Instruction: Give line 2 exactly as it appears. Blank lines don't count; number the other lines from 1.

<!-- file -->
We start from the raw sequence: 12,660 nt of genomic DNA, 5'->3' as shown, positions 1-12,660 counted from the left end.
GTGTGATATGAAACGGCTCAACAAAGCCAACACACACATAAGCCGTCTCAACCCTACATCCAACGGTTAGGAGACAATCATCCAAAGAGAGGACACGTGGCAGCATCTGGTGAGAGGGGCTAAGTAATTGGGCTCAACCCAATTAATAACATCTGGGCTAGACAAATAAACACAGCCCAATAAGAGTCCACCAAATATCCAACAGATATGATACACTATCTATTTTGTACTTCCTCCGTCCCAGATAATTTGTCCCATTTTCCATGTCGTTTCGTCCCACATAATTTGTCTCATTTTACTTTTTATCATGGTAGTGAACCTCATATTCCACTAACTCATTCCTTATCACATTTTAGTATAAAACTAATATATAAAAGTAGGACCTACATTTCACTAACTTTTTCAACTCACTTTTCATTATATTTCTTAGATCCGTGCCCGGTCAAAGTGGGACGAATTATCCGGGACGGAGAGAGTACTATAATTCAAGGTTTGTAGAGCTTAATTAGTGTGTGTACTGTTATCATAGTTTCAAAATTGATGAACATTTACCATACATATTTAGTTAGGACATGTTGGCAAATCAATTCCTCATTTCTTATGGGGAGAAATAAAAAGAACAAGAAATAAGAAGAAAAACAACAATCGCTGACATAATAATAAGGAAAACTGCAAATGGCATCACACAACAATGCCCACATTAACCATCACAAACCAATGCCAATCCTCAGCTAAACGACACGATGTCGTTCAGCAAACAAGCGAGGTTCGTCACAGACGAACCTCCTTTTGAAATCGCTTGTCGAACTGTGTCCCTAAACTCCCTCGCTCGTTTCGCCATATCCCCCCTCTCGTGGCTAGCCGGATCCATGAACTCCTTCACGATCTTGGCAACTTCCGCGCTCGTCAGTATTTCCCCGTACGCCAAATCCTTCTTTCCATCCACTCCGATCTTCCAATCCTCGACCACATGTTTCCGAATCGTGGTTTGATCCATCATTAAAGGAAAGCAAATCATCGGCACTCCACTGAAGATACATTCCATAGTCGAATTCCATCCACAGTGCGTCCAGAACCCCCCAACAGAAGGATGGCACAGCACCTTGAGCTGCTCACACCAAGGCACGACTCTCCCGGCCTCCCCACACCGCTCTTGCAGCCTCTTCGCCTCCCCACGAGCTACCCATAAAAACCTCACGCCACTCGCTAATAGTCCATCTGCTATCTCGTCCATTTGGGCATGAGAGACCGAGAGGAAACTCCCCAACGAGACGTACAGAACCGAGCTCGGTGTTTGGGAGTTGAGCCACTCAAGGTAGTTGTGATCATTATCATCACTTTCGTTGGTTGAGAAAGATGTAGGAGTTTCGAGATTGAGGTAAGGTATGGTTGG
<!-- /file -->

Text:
GTGTGATATGAAACGGCTCAACAAAGCCAACACACACATAAGCCGTCTCAACCCTACATCCAACGGTTAGGAGACAATCATCCAAAGAGAGGACACGTGGCAGCATCTGGTGAGAGGGGCTAAGTAATTGGGCTCAACCCAATTAATAACATCTGGGCTAGACAAATAAACACAGCCCAATAAGAGTCCACCAAATATCCAACAGATATGATACACTATCTATTTTGTACTTCCTCCGTCCCAGATAATTTGTCCCATTTTCCATGTCGTTTCGTCCCACATAATTTGTCTCATTTTACTTTTTATCATGGTAGTGAACCTCATATTCCACTAACTCATTCCTTATCACATTTTAGTATAAAACTAATATATAAAAGTAGGACCTACATTTCACTAACTTTTTCAACTCACTTTTCATTATATTTCTTAGATCCGTGCCCGGTCAAAGTGGGACGAATTATCCGGGACGGAGAGAGTACTATAATTCAAGGTTTGTAGAGCTTAATTAGTGTGTGTACTGTTATCATAGTTTCAAAATTGATGAACATTTACCATACATATTTAGTTAGGACATGTTGGCAAATCAATTCCTCATTTCTTATGGGGAGAAATAAAAAGAACAAGAAATAAGAAGAAAAACAACAATCGCTGACATAATAATAAGGAAAACTGCAAATGGCATCACACAACAATGCCCACATTAACCATCACAAACCAATGCCAATCCTCAGCTAAACGACACGATGTCGTTCAGCAAACAAGCGAGGTTCGTCACAGACGAACCTCCTTTTGAAATCGCTTGTCGAACTGTGTCCCTAAACTCCCTCGCTCGTTTCGCCATATCCCCCCTCTCGTGGCTAGCCGGATCCATGAACTCCTTCACGATCTTGGCAACTTCCGCGCTCGTCAGTATTTCCCCGTACGCCAAATCCTTCTTTCCATCCACTCCGATCTTCCAATCCTCGACCACATGTTTCCGAATCGTGGTTTGATCCATCATTAAAGGAAAGCAAATCATCGGCACTCCACTGAAGATACATTCCATAGTCGAATTCCATCCACAGTGCGTCCAGAACCCCCCAACAGAAGGATGGCACAGCACCTTGAGCTGCTCACACCAAGGCACGACTCTCCCGGCCTCCCCACACCGCTCTTGCAGCCTCTTCGCCTCCCCACGAGCTACCCATAAAAACCTCACGCCACTCGCTAATAGTCCATCTGCTATCTCGTCCATTTGGGCATGAGAGACCGAGAGGAAACTCCCCAACGAGACGTACAGAACCGAGCTCGGTGTTTGGGAGTTGAGCCACTCAAGGTAGTTGTGATCATTATCATCACTTTCGTTGGTTGAGAAAGATGTAGGAGTTTCGAGATTGAGGTAAGGTATGGTTGG